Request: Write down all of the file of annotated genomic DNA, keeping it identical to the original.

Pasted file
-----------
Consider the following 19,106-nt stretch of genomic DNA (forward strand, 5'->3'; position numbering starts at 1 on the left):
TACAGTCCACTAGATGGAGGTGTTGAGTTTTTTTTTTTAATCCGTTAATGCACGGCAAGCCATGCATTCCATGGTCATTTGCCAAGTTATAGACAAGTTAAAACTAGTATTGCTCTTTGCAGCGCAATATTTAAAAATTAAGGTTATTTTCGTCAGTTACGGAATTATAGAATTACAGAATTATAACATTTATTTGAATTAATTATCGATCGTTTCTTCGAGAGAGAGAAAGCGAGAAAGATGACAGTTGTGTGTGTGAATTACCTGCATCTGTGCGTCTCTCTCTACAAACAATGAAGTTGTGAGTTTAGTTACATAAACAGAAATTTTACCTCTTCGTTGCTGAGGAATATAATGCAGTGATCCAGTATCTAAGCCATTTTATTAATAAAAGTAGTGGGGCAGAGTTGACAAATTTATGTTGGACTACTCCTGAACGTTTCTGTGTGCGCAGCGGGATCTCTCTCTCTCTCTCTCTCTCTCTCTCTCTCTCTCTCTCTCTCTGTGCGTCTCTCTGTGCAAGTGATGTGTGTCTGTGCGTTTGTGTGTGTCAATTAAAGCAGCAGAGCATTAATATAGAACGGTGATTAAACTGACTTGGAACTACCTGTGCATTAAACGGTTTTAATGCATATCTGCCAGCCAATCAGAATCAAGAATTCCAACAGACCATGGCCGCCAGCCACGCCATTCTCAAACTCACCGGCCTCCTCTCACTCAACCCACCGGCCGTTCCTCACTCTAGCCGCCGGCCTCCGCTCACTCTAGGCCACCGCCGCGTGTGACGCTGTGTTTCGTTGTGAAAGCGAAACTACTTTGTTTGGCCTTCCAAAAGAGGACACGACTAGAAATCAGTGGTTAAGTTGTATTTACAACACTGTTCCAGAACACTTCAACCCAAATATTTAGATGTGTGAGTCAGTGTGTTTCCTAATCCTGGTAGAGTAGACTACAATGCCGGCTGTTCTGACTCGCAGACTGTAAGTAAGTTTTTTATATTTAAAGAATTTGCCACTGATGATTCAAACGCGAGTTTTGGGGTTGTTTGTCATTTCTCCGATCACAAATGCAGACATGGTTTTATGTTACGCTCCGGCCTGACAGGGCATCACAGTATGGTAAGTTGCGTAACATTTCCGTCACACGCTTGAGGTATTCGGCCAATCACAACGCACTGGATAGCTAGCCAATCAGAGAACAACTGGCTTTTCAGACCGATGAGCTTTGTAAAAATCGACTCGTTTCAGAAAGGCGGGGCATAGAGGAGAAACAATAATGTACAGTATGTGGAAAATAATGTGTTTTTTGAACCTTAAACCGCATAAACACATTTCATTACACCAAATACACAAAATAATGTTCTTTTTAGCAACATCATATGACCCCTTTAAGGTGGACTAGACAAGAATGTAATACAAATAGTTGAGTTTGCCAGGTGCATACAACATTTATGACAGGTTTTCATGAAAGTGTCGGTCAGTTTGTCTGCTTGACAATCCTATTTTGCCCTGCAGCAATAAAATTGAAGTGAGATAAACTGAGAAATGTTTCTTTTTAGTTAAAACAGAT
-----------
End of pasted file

Consider the following 19,106-nt stretch of genomic DNA (forward strand, 5'->3'; position numbering starts at 1 on the left):
TACAGTCCACTAGATGGAGGTGTTGAGTTTTTTTTTTTAATCCGTTAATGCACGGCAAGCCATGCATTCCATGGTCATTTGCCAAGTTATAGACAAGTTAAAACTAGTATTGCTCTTTGCAGCGCAATATTTAAAAATTAAGGTTATTTTCGTCAGTTACGGAATTATAGAATTACAGAATTATAACATTTATTTGAATTAATTATCGATCGTTTCTTCGAGAGAGAGAAAGCGAGAAAGATGACAGTTGTGTGTGTGAATTACCTGCATCTGTGCGTCTCTCTCTACAAACAATGAAGTTGTGAGTTTAGTTACATAAACAGAAATTTTACCTCTTCGTTGCTGAGGAATATAATGCAGTGATCCAGTATCTAAGCCATTTTATTAATAAAAGTAGTGGGGCAGAGTTGACAAATTTATGTTGGACTACTCCTGAACGTTTCTGTGTGCGCAGCGGGATCTCTCTCTCTCTCTCTCTCTCTCTCTCTCTCTCTCTCTCTCTCTGTGCGTCTCTCTGTGCAAGTGATGTGTGTCTGTGCGTTTGTGTGTGTCAATTAAAGCAGCAGAGCATTAATATAGAACGGTGATTAAACTGACTTGGAACTACCTGTGCATTAAACGGTTTTAATGCATATCTGCCAGCCAATCAGAATCAAGAATTCCAACAGACCATGGCCGCCAGCCACGCCATTCTCAAACTCACCGGCCTCCTCTCACTCAACCCACCGGCCGTTCCTCACTCTAGCCGCCGGCCTCCGCTCACTCTAGGCCACCGCCGCGTGTGACGCTGTGTTTCGTTGTGAAAGCGAAACTACTTTGTTTGGCCTTCCAAAAGAGGACACGACTAGAAATCAGTGGTTAAGTTGTATTTACAACACTGTTCCAGAACACTTCAACCCAAATATTTAGATGTGTGAGTCAGTGTGTTTCCTAATCCTGGTAGAGTAGACTACAATGCCGGCTGTTCTGACTCGCAGACTGTAAGTAAGTTTTTTATATTTAAAGAATTTGCCACTGATGATTCAAACGCGAGTTTTGGGGTTGTTTGTCATTTCTCCGATCACAAATGCAGACATGGTTTTATGTTACGCTCCGGCCTGACAGGGCATCACAGTATGGTAAGTTGCGTAACATTTCCGTCACACGCTTGAGGTATTCGGCCAATCACAACGCACTGGATAGCTAGCCAATCAGAGAACAACTGGCTTTTCAGACCGATGAGCTTTGTAAAAATCGACTCGTTTCAGAAAGGCGGGGCATAGAGGAGAAACAATAATGTACAGTATGTGGAAAATAATGTGTTTTTTGAACCTTAAACCGCATAAACACATTTCATTACACCAAATACACAAAATAATGTTCTTTTTAGCAACATCATATGACCCCTTTAAGGTGGACTAGACAAGAATGTAATACAAATAGTTGAGTTTGCCAGGTGCATACAACATTTATGACAGGTTTTCATGAAAGTGTCGGTCAGTTTGTCTGCTTGACAATCCTATTTTGCCCTGCAGCAATAAAATTGAAGTGAGATAAACTGAGAAATGTTTCTTTTTAGTTAAAACAGAT